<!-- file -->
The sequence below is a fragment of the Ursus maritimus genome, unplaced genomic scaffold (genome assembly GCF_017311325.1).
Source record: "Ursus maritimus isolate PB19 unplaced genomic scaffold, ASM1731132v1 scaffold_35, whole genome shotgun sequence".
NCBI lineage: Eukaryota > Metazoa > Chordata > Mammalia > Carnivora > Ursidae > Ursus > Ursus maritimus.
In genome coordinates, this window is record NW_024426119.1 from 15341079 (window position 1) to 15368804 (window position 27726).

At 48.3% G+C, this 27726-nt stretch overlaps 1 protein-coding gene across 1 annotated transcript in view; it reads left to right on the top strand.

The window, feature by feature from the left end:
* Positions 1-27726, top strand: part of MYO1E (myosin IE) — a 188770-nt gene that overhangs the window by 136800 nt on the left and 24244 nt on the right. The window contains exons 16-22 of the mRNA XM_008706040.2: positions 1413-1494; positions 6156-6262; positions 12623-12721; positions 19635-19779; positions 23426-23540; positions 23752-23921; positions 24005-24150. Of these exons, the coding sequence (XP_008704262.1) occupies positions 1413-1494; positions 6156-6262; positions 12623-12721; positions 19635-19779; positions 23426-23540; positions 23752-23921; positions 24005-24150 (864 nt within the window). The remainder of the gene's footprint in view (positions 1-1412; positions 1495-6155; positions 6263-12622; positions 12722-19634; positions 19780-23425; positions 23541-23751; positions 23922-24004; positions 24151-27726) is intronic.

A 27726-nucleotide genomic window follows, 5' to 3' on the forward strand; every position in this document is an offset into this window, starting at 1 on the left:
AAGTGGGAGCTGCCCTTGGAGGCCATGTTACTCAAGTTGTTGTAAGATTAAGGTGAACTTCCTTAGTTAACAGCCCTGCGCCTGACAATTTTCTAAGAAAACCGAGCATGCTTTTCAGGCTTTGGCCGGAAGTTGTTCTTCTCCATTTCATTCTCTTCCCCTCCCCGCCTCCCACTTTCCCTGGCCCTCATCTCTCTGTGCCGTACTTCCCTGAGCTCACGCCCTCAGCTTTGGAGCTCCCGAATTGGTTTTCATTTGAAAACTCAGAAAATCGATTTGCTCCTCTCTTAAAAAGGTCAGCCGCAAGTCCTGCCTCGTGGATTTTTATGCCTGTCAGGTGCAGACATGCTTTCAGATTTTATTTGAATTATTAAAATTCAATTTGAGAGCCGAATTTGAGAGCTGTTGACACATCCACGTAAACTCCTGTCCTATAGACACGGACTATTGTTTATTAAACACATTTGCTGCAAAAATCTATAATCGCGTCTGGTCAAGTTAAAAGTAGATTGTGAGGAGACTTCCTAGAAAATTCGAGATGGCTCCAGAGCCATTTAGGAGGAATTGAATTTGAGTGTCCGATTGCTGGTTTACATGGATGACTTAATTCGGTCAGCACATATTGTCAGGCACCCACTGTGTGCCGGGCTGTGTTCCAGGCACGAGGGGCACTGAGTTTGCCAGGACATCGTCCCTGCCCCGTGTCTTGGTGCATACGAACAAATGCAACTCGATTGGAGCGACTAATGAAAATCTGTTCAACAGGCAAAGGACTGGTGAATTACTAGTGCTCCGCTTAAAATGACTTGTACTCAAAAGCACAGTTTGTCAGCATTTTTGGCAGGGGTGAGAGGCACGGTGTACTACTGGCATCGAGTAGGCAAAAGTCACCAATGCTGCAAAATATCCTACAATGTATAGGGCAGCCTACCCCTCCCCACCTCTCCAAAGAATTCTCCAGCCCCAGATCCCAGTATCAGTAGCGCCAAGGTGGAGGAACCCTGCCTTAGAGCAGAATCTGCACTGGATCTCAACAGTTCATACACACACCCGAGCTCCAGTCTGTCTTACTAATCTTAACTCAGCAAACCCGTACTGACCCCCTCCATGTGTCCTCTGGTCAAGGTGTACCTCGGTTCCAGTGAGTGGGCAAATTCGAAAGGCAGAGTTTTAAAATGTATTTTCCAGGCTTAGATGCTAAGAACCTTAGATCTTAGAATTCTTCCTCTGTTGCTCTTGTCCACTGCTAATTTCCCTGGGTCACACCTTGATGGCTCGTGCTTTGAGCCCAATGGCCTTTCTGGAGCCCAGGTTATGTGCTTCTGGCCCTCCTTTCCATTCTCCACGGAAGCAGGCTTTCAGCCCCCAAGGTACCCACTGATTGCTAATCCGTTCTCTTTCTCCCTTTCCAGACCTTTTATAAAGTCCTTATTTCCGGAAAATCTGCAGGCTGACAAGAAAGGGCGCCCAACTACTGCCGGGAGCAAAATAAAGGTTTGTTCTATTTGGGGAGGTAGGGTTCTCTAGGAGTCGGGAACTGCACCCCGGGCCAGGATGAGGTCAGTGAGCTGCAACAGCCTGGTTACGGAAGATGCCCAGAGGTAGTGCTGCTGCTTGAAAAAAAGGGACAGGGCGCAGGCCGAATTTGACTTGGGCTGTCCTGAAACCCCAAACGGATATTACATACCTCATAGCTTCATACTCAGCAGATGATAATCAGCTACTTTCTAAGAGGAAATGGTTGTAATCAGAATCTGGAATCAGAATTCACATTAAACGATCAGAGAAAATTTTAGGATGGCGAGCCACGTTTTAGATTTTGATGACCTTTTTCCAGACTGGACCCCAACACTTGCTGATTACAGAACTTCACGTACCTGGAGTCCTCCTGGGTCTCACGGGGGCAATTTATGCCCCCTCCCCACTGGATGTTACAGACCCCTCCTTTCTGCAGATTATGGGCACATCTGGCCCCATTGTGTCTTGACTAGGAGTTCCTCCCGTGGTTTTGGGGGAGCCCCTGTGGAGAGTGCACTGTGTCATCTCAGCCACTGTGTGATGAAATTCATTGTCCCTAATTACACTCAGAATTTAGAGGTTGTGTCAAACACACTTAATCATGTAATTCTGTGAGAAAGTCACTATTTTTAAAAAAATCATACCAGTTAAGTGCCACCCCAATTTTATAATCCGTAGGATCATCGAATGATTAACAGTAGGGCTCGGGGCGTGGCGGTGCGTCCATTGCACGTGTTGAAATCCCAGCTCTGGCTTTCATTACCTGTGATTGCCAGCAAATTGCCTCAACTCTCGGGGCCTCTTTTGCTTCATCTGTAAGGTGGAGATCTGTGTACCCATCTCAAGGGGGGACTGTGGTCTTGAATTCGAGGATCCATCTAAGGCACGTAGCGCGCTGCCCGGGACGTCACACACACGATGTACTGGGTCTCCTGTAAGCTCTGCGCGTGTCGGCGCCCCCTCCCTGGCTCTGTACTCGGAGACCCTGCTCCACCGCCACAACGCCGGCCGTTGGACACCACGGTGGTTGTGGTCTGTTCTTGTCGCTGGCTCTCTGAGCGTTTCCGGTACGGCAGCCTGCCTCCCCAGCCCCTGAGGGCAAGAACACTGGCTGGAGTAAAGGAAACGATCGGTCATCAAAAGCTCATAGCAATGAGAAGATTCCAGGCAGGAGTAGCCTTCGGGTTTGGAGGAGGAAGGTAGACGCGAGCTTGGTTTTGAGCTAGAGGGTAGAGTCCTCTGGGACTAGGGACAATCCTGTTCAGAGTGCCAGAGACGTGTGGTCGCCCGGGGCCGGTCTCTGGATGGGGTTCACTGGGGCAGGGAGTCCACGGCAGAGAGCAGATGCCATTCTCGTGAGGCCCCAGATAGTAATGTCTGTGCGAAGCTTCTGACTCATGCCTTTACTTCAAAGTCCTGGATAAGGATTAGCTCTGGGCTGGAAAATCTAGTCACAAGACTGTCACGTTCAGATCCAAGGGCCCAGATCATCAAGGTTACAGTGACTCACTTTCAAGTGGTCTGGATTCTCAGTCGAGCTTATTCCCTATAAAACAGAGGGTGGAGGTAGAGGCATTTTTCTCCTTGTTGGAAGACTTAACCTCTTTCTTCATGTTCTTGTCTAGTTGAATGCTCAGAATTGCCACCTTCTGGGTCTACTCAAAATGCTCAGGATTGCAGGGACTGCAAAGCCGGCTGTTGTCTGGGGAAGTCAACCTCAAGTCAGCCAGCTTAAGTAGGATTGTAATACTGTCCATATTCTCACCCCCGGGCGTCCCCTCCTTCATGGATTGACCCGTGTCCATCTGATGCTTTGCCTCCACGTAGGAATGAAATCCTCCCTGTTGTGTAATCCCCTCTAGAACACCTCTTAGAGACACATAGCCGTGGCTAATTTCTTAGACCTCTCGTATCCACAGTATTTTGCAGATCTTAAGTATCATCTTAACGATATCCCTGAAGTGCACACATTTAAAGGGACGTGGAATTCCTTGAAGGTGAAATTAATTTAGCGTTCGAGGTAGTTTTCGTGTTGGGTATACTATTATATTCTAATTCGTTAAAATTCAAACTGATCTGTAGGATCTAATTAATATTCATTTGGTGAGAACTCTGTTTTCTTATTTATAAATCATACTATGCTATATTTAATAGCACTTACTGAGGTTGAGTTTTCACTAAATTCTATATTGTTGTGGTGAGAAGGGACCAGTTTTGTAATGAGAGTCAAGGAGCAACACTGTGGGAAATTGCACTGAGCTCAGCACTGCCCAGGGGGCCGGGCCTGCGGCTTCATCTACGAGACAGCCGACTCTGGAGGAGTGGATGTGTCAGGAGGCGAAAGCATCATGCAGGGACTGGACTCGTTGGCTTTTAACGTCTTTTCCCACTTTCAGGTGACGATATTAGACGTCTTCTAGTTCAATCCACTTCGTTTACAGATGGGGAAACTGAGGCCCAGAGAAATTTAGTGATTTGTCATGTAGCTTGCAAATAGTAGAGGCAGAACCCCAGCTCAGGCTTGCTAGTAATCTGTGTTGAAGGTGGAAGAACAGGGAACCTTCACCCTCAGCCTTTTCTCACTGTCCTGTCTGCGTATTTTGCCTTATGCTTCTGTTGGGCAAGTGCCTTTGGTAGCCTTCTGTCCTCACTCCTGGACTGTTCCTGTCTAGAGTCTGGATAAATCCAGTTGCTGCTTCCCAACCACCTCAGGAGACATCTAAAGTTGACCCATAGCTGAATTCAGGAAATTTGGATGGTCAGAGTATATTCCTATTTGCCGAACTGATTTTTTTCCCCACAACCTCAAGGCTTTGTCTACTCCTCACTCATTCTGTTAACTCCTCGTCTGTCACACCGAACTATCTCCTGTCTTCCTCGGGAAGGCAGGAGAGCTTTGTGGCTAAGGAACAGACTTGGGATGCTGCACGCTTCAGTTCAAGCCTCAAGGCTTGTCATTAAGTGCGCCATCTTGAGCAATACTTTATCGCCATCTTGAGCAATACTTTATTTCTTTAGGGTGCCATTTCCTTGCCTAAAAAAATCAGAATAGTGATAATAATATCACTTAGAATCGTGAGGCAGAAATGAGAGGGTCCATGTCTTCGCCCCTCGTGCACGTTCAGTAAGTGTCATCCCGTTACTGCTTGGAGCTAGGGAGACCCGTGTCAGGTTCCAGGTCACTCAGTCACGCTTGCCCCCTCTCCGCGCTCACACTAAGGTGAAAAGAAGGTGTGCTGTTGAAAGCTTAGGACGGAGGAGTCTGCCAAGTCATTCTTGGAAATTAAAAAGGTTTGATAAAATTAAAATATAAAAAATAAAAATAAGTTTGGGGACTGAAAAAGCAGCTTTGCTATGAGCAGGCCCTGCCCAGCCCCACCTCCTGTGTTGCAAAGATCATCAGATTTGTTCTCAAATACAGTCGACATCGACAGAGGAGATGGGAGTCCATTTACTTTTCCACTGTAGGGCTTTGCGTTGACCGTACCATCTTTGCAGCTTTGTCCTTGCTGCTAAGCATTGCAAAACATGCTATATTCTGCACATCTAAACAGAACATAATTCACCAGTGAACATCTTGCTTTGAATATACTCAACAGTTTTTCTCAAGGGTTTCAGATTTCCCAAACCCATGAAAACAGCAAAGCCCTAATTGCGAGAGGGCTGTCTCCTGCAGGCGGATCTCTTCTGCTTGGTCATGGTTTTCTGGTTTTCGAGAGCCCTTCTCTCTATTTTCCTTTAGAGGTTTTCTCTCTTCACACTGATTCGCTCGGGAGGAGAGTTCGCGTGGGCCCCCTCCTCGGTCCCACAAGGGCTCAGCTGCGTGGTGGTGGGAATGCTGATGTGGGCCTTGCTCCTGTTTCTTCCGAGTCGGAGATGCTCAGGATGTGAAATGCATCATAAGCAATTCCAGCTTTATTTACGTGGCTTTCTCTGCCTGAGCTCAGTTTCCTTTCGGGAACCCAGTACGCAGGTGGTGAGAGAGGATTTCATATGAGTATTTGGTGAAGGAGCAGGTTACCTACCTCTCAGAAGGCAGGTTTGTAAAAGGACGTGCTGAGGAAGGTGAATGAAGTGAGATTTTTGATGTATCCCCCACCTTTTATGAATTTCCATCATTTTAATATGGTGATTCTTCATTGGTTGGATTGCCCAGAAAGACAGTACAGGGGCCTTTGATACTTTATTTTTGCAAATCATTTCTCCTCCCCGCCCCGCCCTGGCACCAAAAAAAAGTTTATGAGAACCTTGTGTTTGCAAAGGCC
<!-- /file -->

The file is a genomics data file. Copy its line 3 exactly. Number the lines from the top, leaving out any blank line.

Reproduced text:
NCBI lineage: Eukaryota > Metazoa > Chordata > Mammalia > Carnivora > Ursidae > Ursus > Ursus maritimus.